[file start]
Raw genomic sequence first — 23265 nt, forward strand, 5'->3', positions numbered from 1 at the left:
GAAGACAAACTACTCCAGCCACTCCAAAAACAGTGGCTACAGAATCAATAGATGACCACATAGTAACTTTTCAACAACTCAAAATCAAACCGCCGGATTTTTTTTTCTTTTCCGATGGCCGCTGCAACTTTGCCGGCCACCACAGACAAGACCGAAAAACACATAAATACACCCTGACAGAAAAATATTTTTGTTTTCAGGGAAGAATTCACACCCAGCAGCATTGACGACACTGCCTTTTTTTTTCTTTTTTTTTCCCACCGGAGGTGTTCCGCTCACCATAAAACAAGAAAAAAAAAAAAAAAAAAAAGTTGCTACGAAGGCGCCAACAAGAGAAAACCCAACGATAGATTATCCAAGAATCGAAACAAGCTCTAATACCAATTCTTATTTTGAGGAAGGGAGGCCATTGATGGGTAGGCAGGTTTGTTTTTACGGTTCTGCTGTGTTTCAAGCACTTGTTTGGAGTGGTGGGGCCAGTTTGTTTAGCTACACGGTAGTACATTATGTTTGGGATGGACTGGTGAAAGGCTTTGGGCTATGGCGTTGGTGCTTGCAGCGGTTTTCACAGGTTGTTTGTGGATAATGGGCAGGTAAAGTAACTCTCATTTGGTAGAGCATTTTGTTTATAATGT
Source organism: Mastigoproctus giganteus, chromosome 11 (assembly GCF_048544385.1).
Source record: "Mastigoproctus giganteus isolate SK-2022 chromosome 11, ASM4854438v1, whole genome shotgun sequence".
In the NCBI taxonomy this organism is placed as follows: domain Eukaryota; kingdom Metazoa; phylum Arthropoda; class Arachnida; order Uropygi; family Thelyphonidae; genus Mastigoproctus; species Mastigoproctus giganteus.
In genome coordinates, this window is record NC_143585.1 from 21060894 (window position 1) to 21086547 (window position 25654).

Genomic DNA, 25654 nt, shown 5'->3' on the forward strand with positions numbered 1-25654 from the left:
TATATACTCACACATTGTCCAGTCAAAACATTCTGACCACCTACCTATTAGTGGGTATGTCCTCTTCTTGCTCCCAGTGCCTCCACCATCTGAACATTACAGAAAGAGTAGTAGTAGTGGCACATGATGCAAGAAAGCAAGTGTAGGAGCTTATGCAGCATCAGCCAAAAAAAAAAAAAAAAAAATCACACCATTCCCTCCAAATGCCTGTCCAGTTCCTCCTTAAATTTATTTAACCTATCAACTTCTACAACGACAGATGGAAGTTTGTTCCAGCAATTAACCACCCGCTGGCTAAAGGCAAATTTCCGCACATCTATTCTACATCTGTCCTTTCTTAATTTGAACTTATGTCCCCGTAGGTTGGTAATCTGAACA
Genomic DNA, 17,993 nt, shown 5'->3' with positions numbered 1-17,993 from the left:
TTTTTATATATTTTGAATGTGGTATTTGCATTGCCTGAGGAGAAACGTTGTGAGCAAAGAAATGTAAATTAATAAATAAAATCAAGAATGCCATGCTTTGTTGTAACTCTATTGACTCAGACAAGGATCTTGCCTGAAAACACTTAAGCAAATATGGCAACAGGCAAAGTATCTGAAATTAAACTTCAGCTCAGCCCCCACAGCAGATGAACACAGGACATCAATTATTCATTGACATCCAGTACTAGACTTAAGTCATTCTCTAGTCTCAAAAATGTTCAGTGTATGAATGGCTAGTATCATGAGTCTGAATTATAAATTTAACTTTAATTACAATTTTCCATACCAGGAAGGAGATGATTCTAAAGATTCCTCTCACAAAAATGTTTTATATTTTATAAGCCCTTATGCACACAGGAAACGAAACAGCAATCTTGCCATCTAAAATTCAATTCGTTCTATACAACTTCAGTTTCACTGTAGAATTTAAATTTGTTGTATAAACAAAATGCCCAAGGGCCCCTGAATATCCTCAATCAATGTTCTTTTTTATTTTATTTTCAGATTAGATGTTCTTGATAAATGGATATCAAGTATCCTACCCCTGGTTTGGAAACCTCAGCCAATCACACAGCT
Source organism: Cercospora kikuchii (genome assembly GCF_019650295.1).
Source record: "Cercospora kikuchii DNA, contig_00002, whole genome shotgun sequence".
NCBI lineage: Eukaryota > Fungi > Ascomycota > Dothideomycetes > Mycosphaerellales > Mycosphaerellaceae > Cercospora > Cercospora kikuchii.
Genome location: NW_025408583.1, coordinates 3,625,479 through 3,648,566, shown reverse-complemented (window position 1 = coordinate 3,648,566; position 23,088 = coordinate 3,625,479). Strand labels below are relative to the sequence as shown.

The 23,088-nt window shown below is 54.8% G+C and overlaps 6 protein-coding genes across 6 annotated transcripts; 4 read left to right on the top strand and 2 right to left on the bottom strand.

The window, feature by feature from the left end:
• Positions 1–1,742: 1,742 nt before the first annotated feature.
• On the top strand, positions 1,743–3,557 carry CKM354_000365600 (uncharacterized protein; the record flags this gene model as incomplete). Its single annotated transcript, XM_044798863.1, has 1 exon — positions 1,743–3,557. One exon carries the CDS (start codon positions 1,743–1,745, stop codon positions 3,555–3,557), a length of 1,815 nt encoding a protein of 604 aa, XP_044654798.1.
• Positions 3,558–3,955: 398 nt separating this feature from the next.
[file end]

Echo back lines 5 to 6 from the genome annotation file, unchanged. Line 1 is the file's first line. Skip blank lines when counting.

In the NCBI taxonomy this organism is placed as follows: domain Eukaryota; kingdom Metazoa; phylum Arthropoda; class Arachnida; order Uropygi; family Thelyphonidae; genus Mastigoproctus; species Mastigoproctus giganteus.
In genome coordinates, this window is record NC_143585.1 from 21060894 (window position 1) to 21086547 (window position 25654).